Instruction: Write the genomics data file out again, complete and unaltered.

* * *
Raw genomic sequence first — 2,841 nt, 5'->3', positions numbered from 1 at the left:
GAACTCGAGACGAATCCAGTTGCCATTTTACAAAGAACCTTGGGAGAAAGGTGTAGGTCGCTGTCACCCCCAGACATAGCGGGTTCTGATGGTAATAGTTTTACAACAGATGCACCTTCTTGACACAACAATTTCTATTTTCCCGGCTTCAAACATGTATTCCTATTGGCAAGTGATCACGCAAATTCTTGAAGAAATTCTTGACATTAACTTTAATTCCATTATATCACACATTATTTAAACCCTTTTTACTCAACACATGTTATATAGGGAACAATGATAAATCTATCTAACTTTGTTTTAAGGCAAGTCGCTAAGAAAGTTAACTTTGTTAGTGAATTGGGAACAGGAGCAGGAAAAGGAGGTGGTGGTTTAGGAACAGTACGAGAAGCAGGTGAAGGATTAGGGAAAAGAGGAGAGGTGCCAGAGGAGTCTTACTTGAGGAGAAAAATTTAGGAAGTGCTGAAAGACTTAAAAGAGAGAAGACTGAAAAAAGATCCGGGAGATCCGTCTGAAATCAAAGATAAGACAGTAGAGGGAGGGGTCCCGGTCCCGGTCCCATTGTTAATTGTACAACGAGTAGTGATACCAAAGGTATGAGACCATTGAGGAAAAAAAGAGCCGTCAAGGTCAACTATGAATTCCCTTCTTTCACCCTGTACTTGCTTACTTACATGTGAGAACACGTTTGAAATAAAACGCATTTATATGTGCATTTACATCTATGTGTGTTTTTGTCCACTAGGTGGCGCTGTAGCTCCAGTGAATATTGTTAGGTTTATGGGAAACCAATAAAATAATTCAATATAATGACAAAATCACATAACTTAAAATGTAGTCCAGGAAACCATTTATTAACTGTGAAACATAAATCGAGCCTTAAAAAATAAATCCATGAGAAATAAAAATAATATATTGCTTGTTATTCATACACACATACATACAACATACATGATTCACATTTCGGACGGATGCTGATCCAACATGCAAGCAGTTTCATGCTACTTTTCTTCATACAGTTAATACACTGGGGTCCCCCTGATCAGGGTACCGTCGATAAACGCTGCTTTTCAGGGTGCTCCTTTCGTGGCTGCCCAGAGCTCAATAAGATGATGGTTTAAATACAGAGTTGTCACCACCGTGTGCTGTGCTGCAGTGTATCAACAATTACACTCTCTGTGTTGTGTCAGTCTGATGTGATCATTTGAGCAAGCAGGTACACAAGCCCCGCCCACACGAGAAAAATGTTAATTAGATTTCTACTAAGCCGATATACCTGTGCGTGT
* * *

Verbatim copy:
Raw genomic sequence first — 2,841 nt, 5'->3', positions numbered from 1 at the left:
GAACTCGAGACGAATCCAGTTGCCATTTTACAAAGAACCTTGGGAGAAAGGTGTAGGTCGCTGTCACCCCCAGACATAGCGGGTTCTGATGGTAATAGTTTTACAACAGATGCACCTTCTTGACACAACAATTTCTATTTTCCCGGCTTCAAACATGTATTCCTATTGGCAAGTGATCACGCAAATTCTTGAAGAAATTCTTGACATTAACTTTAATTCCATTATATCACACATTATTTAAACCCTTTTTACTCAACACATGTTATATAGGGAACAATGATAAATCTATCTAACTTTGTTTTAAGGCAAGTCGCTAAGAAAGTTAACTTTGTTAGTGAATTGGGAACAGGAGCAGGAAAAGGAGGTGGTGGTTTAGGAACAGTACGAGAAGCAGGTGAAGGATTAGGGAAAAGAGGAGAGGTGCCAGAGGAGTCTTACTTGAGGAGAAAAATTTAGGAAGTGCTGAAAGACTTAAAAGAGAGAAGACTGAAAAAAGATCCGGGAGATCCGTCTGAAATCAAAGATAAGACAGTAGAGGGAGGGGTCCCGGTCCCGGTCCCATTGTTAATTGTACAACGAGTAGTGATACCAAAGGTATGAGACCATTGAGGAAAAAAAGAGCCGTCAAGGTCAACTATGAATTCCCTTCTTTCACCCTGTACTTGCTTACTTACATGTGAGAACACGTTTGAAATAAAACGCATTTATATGTGCATTTACATCTATGTGTGTTTTTGTCCACTAGGTGGCGCTGTAGCTCCAGTGAATATTGTTAGGTTTATGGGAAACCAATAAAATAATTCAATATAATGACAAAATCACATAACTTAAAATGTAGTCCAGGAAACCATTTATTAACTGTGAAACATAAATCGAGCCTTAAAAAATAAATCCATGAGAAATAAAAATAATATATTGCTTGTTATTCATACACACATACATACAACATACATGATTCACATTTCGGACGGATGCTGATCCAACATGCAAGCAGTTTCATGCTACTTTTCTTCATACAGTTAATACACTGGGGTCCCCCTGATCAGGGTACCGTCGATAAACGCTGCTTTTCAGGGTGCTCCTTTCGTGGCTGCCCAGAGCTCAATAAGATGATGGTTTAAATACAGAGTTGTCACCACCGTGTGCTGTGCTGCAGTGTATCAACAATTACACTCTCTGTGTTGTGTCAGTCTGATGTGATCATTTGAGCAAGCAGGTACACAAGCCCCGCCCACACGAGAAAAATGTTAATTAGATTTCTACTAAGCCGATATACCTGTGCGTGT